How have we unlearnt our liberty in just 25 years?

Mamphela Ramphele. Picture: Jan Gerber
Mamphela Ramphele. Picture: Jan Gerber

“The first step in liquidating a people is to erase its memory. Destroy its books, its culture, its history. Then have somebody write new books, manufacture a new culture, invent a new history. Before long, that nation will begin to forget what it is and what it was ... The struggle of man against power is the struggle of memory against forgetting ... The worst thing is not that the world is unfree, but that people have unlearned their liberty.”

Milan Kundera, a French author and thought leader born in then Czechoslovakia, penned these words in the darkest period before the fall of the oppressive Soviet regime.

We might benefit from reflecting on his wisdom at this time in the life of our nation.

As we reel from the combined onslaught of brutal violence against women and children, and widespread public violence and contempt in our cities that is destroying livelihoods, properties and human lives, we need to ponder how we got to this place.

How have we unlearnt our liberty in just 25 years?

How did a people that mobilised effectively and successfully against a brutal apartheid regime erase their memories of that victory?

How did a people that built a vibrant social movement based on reawakening their consciousness of who they are as men, women and young people with a rich heritage lose their sense of identity as Africans?

How did a people that invested in the solidarity of all freedom-loving citizens across the divide-and-rule tactics of the enemies of freedom allow themselves to erase the memories of this heroism?

How did a people that organised poor communities across the country into powerful street committees, ward councils, village councils, women’s movements, youth groups, civic organisations, faith-based communities and workers’ unions – against all odds – become passive spectators of the looting of state resources and become complicit in xenophobic and femicidal acts?

As I listened, on one hand, to former president Jacob Zuma and some ANC people singing the praises of Gavin Watson at his funeral last week, and, on the other hand, to the revelations during the Zondo commission into state capture of the systematic looting of the SABC’s resources, I began to see how our struggle history was, and continues to be, erased.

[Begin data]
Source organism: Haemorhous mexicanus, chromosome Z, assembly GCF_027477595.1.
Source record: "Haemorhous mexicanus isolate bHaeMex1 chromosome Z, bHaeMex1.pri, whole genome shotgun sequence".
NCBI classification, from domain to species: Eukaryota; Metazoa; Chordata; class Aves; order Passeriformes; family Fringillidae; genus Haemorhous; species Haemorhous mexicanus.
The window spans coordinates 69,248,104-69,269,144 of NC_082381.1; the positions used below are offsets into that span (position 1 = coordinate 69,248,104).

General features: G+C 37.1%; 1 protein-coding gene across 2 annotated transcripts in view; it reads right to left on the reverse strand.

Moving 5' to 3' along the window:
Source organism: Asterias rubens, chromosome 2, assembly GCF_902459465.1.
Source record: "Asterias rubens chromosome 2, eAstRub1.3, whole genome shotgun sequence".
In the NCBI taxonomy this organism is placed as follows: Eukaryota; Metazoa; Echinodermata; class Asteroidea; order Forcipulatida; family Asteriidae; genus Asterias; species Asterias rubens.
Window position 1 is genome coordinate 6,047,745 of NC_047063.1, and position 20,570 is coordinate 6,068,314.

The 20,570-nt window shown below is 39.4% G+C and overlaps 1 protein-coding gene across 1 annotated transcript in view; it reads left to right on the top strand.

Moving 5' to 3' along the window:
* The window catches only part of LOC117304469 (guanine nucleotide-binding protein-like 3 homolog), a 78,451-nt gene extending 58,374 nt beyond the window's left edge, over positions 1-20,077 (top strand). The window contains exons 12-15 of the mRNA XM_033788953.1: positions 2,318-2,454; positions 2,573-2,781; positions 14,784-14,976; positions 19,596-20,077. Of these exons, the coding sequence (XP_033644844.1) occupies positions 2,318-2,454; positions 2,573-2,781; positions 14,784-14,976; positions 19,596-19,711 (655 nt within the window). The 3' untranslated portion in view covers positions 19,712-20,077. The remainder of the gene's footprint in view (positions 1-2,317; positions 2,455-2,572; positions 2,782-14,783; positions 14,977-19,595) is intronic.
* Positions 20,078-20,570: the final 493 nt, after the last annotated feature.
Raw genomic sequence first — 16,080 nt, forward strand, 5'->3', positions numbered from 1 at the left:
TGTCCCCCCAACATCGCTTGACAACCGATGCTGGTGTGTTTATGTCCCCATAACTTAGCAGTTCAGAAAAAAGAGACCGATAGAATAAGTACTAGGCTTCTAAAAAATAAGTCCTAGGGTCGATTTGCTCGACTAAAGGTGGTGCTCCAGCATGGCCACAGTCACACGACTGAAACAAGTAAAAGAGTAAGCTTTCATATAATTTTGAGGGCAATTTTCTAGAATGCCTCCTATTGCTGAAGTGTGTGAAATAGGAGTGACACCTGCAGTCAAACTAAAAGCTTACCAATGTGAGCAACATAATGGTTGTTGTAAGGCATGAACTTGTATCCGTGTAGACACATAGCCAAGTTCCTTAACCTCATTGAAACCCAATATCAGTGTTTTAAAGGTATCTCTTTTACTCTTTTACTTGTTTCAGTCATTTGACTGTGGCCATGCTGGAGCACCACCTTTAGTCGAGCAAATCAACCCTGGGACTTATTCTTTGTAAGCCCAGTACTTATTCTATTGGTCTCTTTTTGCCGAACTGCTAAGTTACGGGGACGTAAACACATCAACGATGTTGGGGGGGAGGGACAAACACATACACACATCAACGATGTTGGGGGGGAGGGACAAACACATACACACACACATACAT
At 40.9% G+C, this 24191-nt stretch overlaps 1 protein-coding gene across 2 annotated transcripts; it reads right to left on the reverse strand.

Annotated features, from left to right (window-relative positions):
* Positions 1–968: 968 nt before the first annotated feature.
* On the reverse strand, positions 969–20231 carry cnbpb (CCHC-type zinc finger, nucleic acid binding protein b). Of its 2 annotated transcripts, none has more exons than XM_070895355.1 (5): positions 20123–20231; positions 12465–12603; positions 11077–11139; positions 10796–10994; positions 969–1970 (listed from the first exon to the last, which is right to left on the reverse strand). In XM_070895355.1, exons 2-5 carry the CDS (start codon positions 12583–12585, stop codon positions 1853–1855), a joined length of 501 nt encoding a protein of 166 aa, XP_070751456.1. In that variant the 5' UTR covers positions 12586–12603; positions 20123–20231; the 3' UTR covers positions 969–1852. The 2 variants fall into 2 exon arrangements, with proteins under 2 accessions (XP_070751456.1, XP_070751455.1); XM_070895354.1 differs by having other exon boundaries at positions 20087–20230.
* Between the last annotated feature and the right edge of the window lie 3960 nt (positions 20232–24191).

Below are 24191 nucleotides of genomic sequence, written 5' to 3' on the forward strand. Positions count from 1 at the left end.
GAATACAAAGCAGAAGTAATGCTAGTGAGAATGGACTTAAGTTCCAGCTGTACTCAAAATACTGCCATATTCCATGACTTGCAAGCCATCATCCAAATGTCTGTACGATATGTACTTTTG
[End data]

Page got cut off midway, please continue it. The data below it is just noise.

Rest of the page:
Our struggle culture of raising the consciousness of every citizen to realise the power they have to shape history has, and continues to be, undermined.

It is remarkable that a man who presided over the hollowing out of state institutions for nearly a decade was holding court about his heroism and that of his friend, Watson.

In typical form, Zuma presented himself and his “comrade” as victims of “enemy agents” who are part of the conspiracy to tarnish his good name.

Zuma would like us to forget about the catastrophe that was his presidency, and to remember only his heroism as an intelligence officer of the ANC in the liberation struggle.

He also wants to make us believe that Watson, whose company Bosasa scooped no less than R12 billion of taxpayers’ money from the correctional services department, was a hero of our struggle.

Evidence presented at the Zondo commission suggests that this Watson managed a cash transfer system to keep decision-makers, including Zuma, happy to continue to channel government contracts to Bosasa.

The memory of the rich heritage of the mass democratic movement’s values-based struggle for freedom in the 1970s and 1980s demonstrated how ubuntu could be a lived reality, even in the midst of the most oppressive system, has been erased to make way for manufactured history.

Instead of ubuntu and values-based social relationships that place human dignity at the heart of socioeconomic development, dialectic materialism has bred crass materialism as the defining criterion for success in life.

The flaunting of luxurious lifestyles by public officials – who should be servants of the people – has become the core of our political culture.

Citizens are repeatedly reminded to be grateful to be the recipients of freedom resulting from the sacrifices of freedom fighters – the “comrades”.

Only those designated as “comrades in the struggle” qualify as freedom fighters and heroes.

“Comrades” have appropriated the struggle for social justice by citizens waged in the streets, workplaces, communities and places of learning as theirs and theirs alone.

The post-1994 governments run by “comrades” have also contributed to turning citizens into recipients of charity.

The “ruling party” appropriated the provision of basic needs such as housing, education, healthcare and social grants by the state as gifts from their party to “the masses”.

This charitable approach to socioeconomic development has added fuel to the fire as poverty, inequality and unemployment worsen.

We should not be surprised that passive aggression regularly erupts into rage and violence against the self, family and the public in our society today.

Our country will continue to struggle to become the prosperous democracy we desire until we relearn what it means to be free.

We need to struggle against those who are using power to make us forget who we are. We need to rediscover the rich heritage of the ubuntu values that sustained us in the darkest days of the struggle for freedom.

We need to restore our memory of our deep respect for people because they are human – regardless of colour, class, gender and age.

We need to reconnect with our inner well of empathy and affirm the interconnectedness of humanity – the “I am because you are” ideal – that is essential to ensure safety, security and dignity for all.

Ramphele is co-founder of ReimagineSA


As violence and inequality worsen in SA, how can we find ubuntu again?

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